An environmental reclamation company is working this week to haul out the remaining 1,000 tons of contaminated soil from a Washington County impoundment operated by Southpointe-based Marcellus Shale drilling company Range Resources, a state Department of Environmental Protection spokesman said Tuesday.

The spokesman, John Poister, said the company, Weavertown Environmental, had been waiting to receive the proper documentation called a Form U in order to transport the remaining soil effected by what DEP has described as a “significant leak” at the Amwell Township impoundment.

Poister said more than 2,000 tons of soil will have been removed from the impoundment and into area landfills when the cleanup at the site is complete.

While DEP last month issued a notice of violation to Range Resources for the leak, no civil penalty has yet been assessed. Poister said that remains a possibility, and indicated that an investigation is ongoing into how the pit’s leak detection system “failed miserably” – and how the leak, reported April 16, had gone unnoticed by Range Resources officials.

The results of a soil analysis were not immediately available, but Poister said initial tests indicate that salt is the primary contaminant.

Centralized impoundments are used to store millions of gallons of water used during the hydraulic fracturing process.

Range Resources impoundments in Washington County have been the subject of both controversy and national headlines this past year – mostly over questions about what exactly is in the water stored at the sites.

State Impact reported that company executives testified in a civil court case that they do not know what chemicals they are using in the fracking process.

Critics have long maintained that impoundments, sometimes called frack pits, are not an industry best practice, and have pushed for safer storage methods, such as closed-loop systems.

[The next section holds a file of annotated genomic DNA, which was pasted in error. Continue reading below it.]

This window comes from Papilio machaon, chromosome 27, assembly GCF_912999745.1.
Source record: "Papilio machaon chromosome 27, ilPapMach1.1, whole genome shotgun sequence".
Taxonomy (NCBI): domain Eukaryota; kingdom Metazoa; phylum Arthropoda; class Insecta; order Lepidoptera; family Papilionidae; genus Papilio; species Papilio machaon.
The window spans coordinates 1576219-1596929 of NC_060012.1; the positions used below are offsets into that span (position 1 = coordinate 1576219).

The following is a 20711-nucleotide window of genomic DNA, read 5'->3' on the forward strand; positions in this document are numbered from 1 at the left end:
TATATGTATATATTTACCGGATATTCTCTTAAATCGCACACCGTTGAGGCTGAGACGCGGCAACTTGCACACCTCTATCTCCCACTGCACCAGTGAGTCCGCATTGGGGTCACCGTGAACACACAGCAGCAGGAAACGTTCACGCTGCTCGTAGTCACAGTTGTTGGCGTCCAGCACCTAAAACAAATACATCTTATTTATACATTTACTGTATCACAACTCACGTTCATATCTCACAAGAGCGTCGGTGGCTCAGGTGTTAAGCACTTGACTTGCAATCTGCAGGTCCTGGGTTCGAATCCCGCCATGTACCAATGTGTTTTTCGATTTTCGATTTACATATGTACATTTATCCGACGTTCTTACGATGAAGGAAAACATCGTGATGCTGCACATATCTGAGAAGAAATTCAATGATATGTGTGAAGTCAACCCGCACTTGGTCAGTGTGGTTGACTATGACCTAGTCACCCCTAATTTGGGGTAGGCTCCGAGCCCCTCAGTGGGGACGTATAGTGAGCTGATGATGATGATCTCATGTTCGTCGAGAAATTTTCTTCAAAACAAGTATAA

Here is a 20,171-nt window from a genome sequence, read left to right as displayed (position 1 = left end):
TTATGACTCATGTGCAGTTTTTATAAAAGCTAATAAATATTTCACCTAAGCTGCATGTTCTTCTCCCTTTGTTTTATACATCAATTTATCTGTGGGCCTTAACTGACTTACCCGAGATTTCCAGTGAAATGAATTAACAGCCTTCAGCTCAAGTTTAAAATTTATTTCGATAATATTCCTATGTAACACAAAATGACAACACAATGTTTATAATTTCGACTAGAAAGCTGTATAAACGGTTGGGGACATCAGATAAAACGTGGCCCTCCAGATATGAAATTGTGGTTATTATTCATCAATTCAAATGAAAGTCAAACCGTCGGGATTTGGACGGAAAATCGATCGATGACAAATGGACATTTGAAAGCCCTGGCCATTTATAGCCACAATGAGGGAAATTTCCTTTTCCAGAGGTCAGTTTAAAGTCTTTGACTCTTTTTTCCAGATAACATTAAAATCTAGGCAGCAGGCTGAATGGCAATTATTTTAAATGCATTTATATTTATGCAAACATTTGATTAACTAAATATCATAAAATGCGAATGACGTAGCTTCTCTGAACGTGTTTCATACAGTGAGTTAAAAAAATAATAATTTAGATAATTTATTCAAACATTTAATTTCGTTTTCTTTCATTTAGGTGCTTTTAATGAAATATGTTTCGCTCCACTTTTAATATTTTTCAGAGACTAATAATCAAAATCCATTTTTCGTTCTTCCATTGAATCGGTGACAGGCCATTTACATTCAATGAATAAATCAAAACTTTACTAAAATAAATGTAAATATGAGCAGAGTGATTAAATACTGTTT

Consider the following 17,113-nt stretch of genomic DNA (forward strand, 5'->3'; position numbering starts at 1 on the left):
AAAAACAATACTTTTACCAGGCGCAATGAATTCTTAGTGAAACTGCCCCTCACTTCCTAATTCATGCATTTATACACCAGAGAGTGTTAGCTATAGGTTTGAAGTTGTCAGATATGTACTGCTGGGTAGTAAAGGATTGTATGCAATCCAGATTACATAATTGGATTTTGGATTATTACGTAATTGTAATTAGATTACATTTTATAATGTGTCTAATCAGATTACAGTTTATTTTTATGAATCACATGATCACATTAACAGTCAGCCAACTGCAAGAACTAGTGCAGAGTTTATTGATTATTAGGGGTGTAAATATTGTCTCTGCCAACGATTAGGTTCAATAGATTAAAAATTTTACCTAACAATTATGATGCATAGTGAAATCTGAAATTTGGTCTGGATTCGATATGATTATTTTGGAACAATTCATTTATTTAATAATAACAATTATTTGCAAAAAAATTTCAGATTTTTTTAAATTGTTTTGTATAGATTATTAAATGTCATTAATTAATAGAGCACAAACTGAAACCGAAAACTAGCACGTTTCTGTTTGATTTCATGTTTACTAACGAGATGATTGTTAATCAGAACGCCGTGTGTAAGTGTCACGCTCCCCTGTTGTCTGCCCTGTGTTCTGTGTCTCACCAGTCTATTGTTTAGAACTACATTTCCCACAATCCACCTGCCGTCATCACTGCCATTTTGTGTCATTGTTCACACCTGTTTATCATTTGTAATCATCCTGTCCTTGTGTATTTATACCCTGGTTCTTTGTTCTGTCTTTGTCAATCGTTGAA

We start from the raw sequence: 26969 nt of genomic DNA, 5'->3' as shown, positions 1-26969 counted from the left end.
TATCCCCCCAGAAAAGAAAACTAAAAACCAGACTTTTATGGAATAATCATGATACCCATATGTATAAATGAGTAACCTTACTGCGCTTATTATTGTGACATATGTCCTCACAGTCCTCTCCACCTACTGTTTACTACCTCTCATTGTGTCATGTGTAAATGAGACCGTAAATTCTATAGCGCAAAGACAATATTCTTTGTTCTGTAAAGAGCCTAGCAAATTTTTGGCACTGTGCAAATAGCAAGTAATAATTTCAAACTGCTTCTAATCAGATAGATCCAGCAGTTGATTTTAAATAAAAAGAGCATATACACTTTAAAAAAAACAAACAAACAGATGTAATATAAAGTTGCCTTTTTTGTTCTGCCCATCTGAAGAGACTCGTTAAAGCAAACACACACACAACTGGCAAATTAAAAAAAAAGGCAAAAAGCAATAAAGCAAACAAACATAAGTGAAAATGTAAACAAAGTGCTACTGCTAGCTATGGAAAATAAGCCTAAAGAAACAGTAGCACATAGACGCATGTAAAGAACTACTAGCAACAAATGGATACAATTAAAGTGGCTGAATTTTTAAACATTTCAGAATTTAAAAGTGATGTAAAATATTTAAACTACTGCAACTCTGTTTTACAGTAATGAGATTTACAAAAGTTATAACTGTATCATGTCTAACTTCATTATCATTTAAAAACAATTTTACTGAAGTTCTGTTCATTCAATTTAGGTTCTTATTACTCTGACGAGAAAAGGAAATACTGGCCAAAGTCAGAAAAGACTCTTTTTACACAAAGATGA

Editor’s Note: I wanted to thank Robert M. Donnan for kindly allowing me to publish his photo of the John Day impoundment – it is greatly appreciated!


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PA DEP’s Oil and Gas Manager Takes on New Role in Department’s Safe Drinking Water Program

for eichler post

The Department of Environmental Protection’s longtime head of oil and gas operations today takes on a new role.

DEP spokesman John Poister on Tuesday said Alan Eichler is now the manager of the department’s southwestern Pennsylvania Safe Drinking Water program after serving 28 years in the oil and gas division.

Poister said the move would likely give Eichler a “little change of pace.”

Nobody has yet been tapped to replace Eichler’s position in the oil and gas division, Poister said.

Some background on Eichler: Despite major public outcry for more information on public safety and other issues regarding a Cecil frac pond last year, Eichler  headed a meeting with township supervisors behind closed doors, and even snarked about the move in internal correspondence.

In an email dated July 18, 2013, Eichler wrote to DEP staff about the meeting called to address safety concerns at the pit. DEP officials claimed the meeting did not need to be made public because it was a “conference.” The state’s Sunshine Law governing open meetings indicates that conferences may be closed to the public:

We should be thinking about potential questions that are going to be asked at the August 9 meeting…uh, I mean conference (it’s not a meeting).


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PA Rep. White Wins Primary, Says Rumors of Political Death ‘Greatly Exaggerated’